'1970' date bug could be used to wreck pre-iOS 9.3.1 devices over Wi-Fi

1970 date bug could be used to wreck pre-iOS 9.3.1 devices over Wi-FiIf an iOS device is set to connect to a trusted Wi-Fi network automatically — such as a cable company's free hotspot — a hacker mimicking that network's name can trick a device into setting the wrong time, said Patrick Kelley and Matt Harrigan, cited by Krebs on Security. This is possible because iOS regularly tries to connect to an NTP (network time protocol) server to keep time in sync.

In some cases all that's needed is to spoof time.apple.com, and run some custom software on a device as simple as a $35 Raspberry Pi. iPhones may be more difficult to deceive, since they typically update time through GSM, but a GSM antenna could be used.

Forcing a vulnerable device's time back to January 1, 1970 can cause it to "brick" after a reboot. iPads tested by Kelley and Harrigan wouldn't unlock, and would eventually overheat and fail to boot at all.

Apple reportedly confirmed the vulnerability, and coordinated the release of Kelley and Harrigan's findings so a fix would already be available. In its own testing, however, Apple said that iOS 9.3 definitely solved the bug, and that it was unable to force a provided iPad Air to get any hotter than 45.8 degrees Celsius. The company added that it was able to restore the iPad to iOS 9.3 or 9.3.1 using iTunes, even though Kelley and Harrigan's test units stopped working with the software.

Source: AppleInsider

Tags: Apple, break, iOS 9, iPhone

Comments
Add comment

Your name:
Sign in with:
or
Your comment:


Enter code:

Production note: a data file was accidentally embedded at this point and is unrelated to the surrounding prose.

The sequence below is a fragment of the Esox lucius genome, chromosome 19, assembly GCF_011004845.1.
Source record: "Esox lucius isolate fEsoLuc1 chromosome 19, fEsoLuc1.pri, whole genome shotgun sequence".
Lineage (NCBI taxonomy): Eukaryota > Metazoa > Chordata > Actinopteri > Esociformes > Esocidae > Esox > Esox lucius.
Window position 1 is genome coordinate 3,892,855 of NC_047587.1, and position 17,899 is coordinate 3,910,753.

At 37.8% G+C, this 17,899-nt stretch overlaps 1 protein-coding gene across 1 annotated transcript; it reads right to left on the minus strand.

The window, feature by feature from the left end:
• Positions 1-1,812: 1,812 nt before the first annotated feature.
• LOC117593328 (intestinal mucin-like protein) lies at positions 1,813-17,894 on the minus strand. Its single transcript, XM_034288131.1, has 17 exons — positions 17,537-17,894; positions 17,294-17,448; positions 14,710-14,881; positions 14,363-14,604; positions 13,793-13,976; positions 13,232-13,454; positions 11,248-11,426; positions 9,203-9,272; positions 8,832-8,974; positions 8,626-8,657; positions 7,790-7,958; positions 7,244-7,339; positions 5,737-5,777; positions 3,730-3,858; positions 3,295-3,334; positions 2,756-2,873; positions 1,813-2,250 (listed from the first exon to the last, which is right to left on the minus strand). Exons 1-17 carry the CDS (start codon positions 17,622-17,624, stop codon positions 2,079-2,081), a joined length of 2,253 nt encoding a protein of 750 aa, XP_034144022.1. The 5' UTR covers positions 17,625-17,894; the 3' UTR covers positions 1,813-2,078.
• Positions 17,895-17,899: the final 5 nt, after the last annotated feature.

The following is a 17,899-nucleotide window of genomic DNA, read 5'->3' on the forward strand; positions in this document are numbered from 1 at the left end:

E-mail (not required)
E-mail will not be disclosed to the third party


Last news

 
Consumer group recommends iPhone 8 over anniversary model
 
LTE connections wherever you go and instant waking should come to regular PCs, too
 
That fiction is slowly becoming a reality
 
The Snapdragon 845 octa-core SoC includes the Snapdragon X20 LTE modem
 
Human moderators can help make YouTube a safer place for everyone
 
Google says Progressive Web Apps are the future of app-like webpages
 
All 2018 models to sport the 'notch'
 
The biggest exchange in South Korea, where the BTC/KRW pair is at $14,700 now
The Samsung Galaxy A5 (2017) Review
The evolution of the successful smartphone, now with a waterproof body and USB Type-C
February 7, 2017 /
Samsung Galaxy TabPro S - a tablet with the Windows-keyboard
The first Windows-tablet with the 12-inch display Super AMOLED
June 7, 2016 /
Keyboards for iOS
Ten iOS keyboards review
July 18, 2015 /
Samsung E1200 Mobile Phone Review
A cheap phone with a good screen
March 8, 2015 / 4
Creative Sound Blaster Z sound card review
Good sound for those who are not satisfied with the onboard solution
September 25, 2014 / 2
Samsung Galaxy Gear: Smartwatch at High Price
The first smartwatch from Samsung - almost a smartphone with a small body
December 19, 2013 /
 
 

News Archive

 
 
SuMoTuWeThFrSa
     12
3456789
10111213141516
17181920212223
24252627282930
31      




Poll

Do you use microSD card with your phone?
or leave your own version in comments (4)